Saturday, July 02, 2005

Government and Morality

The Government, to survive, must at the very least provide for the welfare of the citizen. When the Government fails in this basic duty, it will fall. The Government is not a moral authority in as much as some of its actions are, at best, amoral. For instance, the death penalty is at its very core an imoral act, because it involves the deliberate taking of a life. But the state shall not hesitate to impose such a penalty if it is in the best interests of the citizen. Hence, morality has nothing to do with, rather, the selfish interests of trhe state are to be served.

In this, I will come into conflict with the members of the religious right, libertarians and sundry members of the moral majority. They shall condemn me for not insisting on a moral duty of the state and its government. But I would argue that the things we expect from the state shall be moral in their outcome but not moral in their creation.

It is the duty of the state to provide at least three things: security of the individual, the capacity to create private wealth, and the ability to keep and enjoy such private wealth. It is not the duty of the state to promote any religious agenda or moral programme. It is in providing for the former that the state acts at its most moral; when it seeks to interfere in trhe latter, it will eventually be deemed as immoral. Witness the theocracies of the Middle East; it is no coincidence that in their desire to fulfilla religio-moral duty thet they have failed to provide good government or even guarantee a standadised moral line to be adhered to by their citizenry. Indeed for a majority of them, the desire to break free from the shackles of imposed orthodoxy reveal the desire for government and not state-directed morality.

If you accept my hypothesis that good government is more important than moral government, then it folllows that morality shall be relegated to the private domain, with the guidance of the individual, religion and civil society. In this case, the government shall only be responsible for providing and safeguarding the tools for craetin and retention of wealth, and the citizen shall be responsible for his own happiness, which to a large extent is based upon his moral values.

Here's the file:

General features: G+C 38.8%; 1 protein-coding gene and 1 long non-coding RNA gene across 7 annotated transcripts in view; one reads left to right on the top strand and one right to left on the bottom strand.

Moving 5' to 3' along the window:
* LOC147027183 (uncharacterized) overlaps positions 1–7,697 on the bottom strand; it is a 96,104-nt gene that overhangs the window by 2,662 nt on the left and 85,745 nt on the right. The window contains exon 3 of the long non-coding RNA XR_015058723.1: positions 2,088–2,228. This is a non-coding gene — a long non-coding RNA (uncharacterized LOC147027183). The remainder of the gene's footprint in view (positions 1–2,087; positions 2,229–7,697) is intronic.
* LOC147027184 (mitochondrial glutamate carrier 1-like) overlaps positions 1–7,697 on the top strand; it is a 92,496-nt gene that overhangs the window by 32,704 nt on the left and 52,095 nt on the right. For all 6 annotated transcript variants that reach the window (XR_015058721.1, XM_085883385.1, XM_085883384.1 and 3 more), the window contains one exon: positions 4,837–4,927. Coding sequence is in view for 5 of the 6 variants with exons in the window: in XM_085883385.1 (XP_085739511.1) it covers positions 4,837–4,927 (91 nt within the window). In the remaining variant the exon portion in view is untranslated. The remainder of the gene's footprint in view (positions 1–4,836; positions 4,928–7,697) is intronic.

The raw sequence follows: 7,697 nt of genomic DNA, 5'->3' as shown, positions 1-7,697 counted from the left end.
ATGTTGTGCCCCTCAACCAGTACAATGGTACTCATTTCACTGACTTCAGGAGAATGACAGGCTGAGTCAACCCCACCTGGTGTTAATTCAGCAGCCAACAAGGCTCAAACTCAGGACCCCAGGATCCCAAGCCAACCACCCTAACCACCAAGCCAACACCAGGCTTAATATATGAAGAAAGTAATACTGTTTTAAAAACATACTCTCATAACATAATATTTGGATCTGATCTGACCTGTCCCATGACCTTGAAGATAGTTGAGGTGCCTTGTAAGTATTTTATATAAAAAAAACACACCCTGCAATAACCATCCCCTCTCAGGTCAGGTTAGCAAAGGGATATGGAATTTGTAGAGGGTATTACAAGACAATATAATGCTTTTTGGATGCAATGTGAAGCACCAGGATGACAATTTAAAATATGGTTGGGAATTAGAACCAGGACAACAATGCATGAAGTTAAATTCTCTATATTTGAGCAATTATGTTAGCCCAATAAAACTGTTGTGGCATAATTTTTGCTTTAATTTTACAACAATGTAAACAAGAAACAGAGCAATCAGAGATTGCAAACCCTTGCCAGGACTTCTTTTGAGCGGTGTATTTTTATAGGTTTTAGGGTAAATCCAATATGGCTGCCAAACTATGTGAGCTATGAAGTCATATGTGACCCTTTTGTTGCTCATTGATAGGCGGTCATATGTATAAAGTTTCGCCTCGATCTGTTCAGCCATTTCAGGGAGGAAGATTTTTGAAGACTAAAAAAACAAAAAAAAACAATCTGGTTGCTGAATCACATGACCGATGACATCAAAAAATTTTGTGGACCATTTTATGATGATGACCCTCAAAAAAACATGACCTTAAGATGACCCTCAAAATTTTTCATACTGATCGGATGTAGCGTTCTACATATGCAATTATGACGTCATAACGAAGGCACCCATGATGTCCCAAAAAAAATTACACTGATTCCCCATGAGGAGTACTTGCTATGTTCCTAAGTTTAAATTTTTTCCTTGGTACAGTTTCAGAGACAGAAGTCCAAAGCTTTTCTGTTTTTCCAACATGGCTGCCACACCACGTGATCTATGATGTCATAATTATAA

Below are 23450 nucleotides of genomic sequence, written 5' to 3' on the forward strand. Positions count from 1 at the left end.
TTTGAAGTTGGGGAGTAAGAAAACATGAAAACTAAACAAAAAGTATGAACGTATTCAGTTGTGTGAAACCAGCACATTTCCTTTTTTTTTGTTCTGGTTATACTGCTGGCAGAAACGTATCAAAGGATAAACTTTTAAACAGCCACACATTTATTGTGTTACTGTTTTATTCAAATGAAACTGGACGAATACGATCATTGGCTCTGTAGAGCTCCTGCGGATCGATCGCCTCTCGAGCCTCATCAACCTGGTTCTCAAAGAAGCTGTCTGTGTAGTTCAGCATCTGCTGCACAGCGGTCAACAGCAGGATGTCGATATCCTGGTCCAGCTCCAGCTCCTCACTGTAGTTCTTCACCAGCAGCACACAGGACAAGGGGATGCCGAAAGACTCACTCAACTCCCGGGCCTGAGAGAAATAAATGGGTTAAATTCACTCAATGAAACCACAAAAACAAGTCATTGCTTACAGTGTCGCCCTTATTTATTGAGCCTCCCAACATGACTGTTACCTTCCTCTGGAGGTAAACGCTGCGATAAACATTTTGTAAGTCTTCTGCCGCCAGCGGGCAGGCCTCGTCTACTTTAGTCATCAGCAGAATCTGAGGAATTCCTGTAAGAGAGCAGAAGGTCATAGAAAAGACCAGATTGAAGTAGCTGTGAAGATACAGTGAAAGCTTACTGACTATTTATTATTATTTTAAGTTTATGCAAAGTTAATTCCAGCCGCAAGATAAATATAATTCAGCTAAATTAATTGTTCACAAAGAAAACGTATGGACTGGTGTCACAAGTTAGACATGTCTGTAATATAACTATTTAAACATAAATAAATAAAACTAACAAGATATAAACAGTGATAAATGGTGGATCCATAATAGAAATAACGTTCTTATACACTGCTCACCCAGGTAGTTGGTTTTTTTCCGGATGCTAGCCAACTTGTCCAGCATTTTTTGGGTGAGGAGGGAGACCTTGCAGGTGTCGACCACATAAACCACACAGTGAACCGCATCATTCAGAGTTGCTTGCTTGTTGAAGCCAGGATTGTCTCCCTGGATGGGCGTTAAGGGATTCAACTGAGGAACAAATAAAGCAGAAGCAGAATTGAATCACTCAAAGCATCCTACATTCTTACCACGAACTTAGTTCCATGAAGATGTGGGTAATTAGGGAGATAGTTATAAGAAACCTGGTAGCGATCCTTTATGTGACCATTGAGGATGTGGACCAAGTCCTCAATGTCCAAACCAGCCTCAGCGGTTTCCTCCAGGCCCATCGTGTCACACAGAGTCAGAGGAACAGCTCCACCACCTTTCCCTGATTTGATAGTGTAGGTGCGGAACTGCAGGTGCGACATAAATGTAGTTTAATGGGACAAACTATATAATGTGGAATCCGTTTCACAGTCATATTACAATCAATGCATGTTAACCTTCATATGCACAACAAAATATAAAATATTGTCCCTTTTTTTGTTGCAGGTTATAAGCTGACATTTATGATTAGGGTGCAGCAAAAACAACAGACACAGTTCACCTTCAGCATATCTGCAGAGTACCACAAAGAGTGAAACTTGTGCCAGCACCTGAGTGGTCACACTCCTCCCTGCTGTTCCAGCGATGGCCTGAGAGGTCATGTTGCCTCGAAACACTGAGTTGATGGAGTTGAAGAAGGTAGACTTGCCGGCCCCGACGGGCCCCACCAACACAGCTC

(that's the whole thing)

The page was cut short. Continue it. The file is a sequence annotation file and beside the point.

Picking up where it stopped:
To this end, the state cannot have a religion. It may, however, have a code of conduct. thsi code shall determine the behavior of the government but not its values. So, if the conduct of the government reduces the ability of the citizen to make, keep and enjoy his wealth, then the government shall have failed in its duty and shall deserve to be overthrown. On the other hand, if the behavior of the government does fulfil the beforementioned duty, the government shall have succeeded, regardless of whether such behavior is moral or not.

And it is in evaluating the impact of government behavior on the creation of wealth that the argument for or against a moral standard shall lie. The morality or otherwise of a government act shall be determined only after evealuation of whether in the end the citizens gained or lost. Therefore, it is in our own interests to obey a government that, to put it crudely, makes us money than a goverment that preaches on the evils of money.

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